How to write research questions
You can take the following steps to write a research question:
1. Select a general topic
First, select a broad subject for your research question. For example, you might choose 1920s literature or the impact of technology on a specific industry. Selecting a topic you're eager to learn more about can make conducting research interesting.
2. Perform preliminary research
To narrow your focus, examine previous research on your topic. Occasionally, you may discover an article that motivates you to investigate an unexplored aspect of your subject. For example, if you notice that an article on youth social groups doesn't discuss how they influence a young person's work ethic, you can conduct further research.
3. Consider your audience
Consider your audience when deciding on a topic. For example, the audience for university papers is typically academic. Identifying your audience helps you streamline your study and focus on topics that are important to that audience.
4. Generate possible questions
Begin by asking how and why questions with open-ended answers about your broad subject to narrow your focus. Identify gaps in your issue to develop a valuable research project. You might also consider problematization. This involves questioning other researchers' assumptions or drawing from your own experiences to address problems in your sector.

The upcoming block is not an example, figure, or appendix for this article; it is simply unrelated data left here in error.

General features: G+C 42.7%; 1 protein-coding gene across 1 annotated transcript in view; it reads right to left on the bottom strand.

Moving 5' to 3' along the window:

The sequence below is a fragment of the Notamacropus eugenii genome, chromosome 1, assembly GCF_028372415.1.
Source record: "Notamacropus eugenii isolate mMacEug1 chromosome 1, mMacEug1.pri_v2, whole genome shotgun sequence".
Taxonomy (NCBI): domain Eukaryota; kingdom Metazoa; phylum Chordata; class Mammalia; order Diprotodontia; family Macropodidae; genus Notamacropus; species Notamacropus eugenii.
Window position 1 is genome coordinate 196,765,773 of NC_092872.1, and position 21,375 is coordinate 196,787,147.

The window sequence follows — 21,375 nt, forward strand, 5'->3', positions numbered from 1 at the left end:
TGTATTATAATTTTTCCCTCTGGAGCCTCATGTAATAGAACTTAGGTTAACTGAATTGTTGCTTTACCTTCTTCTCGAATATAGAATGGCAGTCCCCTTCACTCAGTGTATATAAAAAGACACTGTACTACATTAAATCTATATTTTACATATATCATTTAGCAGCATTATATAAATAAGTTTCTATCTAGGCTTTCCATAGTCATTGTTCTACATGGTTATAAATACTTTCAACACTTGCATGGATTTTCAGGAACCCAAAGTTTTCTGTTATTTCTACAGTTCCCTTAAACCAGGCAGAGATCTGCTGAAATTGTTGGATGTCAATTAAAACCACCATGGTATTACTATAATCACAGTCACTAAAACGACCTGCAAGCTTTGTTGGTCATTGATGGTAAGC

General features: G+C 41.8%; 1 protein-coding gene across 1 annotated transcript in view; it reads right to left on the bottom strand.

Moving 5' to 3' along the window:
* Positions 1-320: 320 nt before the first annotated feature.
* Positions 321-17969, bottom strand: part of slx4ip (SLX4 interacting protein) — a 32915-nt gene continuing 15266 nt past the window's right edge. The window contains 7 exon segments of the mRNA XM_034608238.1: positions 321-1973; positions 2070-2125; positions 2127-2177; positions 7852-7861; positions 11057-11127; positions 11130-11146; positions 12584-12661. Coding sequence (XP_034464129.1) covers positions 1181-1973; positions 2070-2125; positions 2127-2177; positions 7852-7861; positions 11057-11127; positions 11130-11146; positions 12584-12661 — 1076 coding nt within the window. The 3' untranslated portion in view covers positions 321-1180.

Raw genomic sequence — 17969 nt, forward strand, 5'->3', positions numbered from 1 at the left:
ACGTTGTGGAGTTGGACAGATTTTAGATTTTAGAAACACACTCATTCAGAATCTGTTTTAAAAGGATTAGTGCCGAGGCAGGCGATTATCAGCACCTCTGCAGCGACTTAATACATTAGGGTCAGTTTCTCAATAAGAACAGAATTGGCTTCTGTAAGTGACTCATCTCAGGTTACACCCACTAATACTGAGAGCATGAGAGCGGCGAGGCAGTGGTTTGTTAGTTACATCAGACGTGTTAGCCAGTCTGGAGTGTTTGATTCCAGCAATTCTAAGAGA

5. Review and construct your questions
Once you have some questions to consider, evaluate them to see if they're effective. Use the FINER model to determine whether each question meets all the research question criteria. You can use one of two frameworks to structure your question. Both frameworks can help you include important information in your question and choose a focus for your studies. The first is the PICOT framework, which stands for:
population or problem
intervention or indicator under study
outcome of interest
timeframe of the study
The second framework you could use is PEO, which stands for:
population under study
exposure to pre-existing conditions
outcome of interest
Research question examples
The following are some example research questions to help you draft your own:
What effect does playing video games daily have on the engagement levels of people under 16 years old?
What are the long-term effects on the environment of using bamboo toothbrushes in place of plastic toothbrushes?